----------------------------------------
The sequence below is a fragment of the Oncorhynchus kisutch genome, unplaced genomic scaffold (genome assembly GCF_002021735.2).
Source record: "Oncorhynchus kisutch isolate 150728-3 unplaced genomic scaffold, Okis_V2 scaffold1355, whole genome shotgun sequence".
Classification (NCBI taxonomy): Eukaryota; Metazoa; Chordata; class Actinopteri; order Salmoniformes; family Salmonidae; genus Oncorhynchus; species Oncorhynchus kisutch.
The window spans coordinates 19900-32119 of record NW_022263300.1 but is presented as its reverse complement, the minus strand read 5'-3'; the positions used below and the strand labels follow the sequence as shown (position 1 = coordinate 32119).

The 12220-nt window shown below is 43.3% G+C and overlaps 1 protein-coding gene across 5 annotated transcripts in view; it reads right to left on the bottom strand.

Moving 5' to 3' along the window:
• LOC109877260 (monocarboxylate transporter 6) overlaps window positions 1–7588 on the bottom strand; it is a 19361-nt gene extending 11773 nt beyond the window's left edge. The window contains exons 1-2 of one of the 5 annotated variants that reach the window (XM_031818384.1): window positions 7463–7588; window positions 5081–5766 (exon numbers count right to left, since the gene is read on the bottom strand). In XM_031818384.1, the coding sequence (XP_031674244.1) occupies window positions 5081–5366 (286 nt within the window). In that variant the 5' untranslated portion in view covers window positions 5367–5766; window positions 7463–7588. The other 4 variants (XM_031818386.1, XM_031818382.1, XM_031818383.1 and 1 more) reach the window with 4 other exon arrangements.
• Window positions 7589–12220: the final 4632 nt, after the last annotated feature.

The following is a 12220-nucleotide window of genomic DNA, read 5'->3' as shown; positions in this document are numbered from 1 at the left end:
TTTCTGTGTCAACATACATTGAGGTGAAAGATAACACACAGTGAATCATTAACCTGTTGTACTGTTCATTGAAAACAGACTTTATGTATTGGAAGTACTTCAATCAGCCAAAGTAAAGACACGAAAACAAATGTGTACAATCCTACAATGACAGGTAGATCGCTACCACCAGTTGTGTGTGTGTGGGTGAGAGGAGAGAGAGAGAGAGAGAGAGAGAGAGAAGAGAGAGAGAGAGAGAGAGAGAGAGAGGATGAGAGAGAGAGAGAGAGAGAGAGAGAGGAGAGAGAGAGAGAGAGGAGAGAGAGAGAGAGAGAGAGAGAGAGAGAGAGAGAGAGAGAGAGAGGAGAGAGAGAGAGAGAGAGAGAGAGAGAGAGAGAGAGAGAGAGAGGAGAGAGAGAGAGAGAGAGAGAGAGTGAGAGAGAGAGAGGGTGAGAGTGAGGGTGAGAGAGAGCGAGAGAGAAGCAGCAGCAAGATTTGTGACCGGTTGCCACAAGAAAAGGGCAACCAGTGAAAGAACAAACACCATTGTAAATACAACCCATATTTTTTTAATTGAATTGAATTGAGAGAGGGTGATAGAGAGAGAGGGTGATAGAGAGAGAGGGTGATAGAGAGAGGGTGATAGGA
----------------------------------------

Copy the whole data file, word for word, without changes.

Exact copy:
The sequence below is a fragment of the Oncorhynchus kisutch genome, unplaced genomic scaffold (genome assembly GCF_002021735.2).
Source record: "Oncorhynchus kisutch isolate 150728-3 unplaced genomic scaffold, Okis_V2 scaffold1355, whole genome shotgun sequence".
Classification (NCBI taxonomy): Eukaryota; Metazoa; Chordata; class Actinopteri; order Salmoniformes; family Salmonidae; genus Oncorhynchus; species Oncorhynchus kisutch.
The window spans coordinates 19900-32119 of record NW_022263300.1 but is presented as its reverse complement, the minus strand read 5'-3'; the positions used below and the strand labels follow the sequence as shown (position 1 = coordinate 32119).

The 12220-nt window shown below is 43.3% G+C and overlaps 1 protein-coding gene across 5 annotated transcripts in view; it reads right to left on the bottom strand.

Moving 5' to 3' along the window:
• LOC109877260 (monocarboxylate transporter 6) overlaps window positions 1–7588 on the bottom strand; it is a 19361-nt gene extending 11773 nt beyond the window's left edge. The window contains exons 1-2 of one of the 5 annotated variants that reach the window (XM_031818384.1): window positions 7463–7588; window positions 5081–5766 (exon numbers count right to left, since the gene is read on the bottom strand). In XM_031818384.1, the coding sequence (XP_031674244.1) occupies window positions 5081–5366 (286 nt within the window). In that variant the 5' untranslated portion in view covers window positions 5367–5766; window positions 7463–7588. The other 4 variants (XM_031818386.1, XM_031818382.1, XM_031818383.1 and 1 more) reach the window with 4 other exon arrangements.
• Window positions 7589–12220: the final 4632 nt, after the last annotated feature.

The following is a 12220-nucleotide window of genomic DNA, read 5'->3' as shown; positions in this document are numbered from 1 at the left end:
TTTCTGTGTCAACATACATTGAGGTGAAAGATAACACACAGTGAATCATTAACCTGTTGTACTGTTCATTGAAAACAGACTTTATGTATTGGAAGTACTTCAATCAGCCAAAGTAAAGACACGAAAACAAATGTGTACAATCCTACAATGACAGGTAGATCGCTACCACCAGTTGTGTGTGTGTGGGTGAGAGGAGAGAGAGAGAGAGAGAGAGAGAGAGAAGAGAGAGAGAGAGAGAGAGAGAGAGAGGATGAGAGAGAGAGAGAGAGAGAGAGAGAGGAGAGAGAGAGAGAGAGGAGAGAGAGAGAGAGAGAGAGAGAGAGAGAGAGAGAGAGAGAGAGAGGAGAGAGAGAGAGAGAGAGAGAGAGAGAGAGAGAGAGAGAGAGAGGAGAGAGAGAGAGAGAGAGAGAGAGTGAGAGAGAGAGAGGGTGAGAGTGAGGGTGAGAGAGAGCGAGAGAGAAGCAGCAGCAAGATTTGTGACCGGTTGCCACAAGAAAAGGGCAACCAGTGAAAGAACAAACACCATTGTAAATACAACCCATATTTTTTTAATTGAATTGAATTGAGAGAGGGTGATAGAGAGAGAGGGTGATAGAGAGAGAGGGTGATAGAGAGAGGGTGATAGGA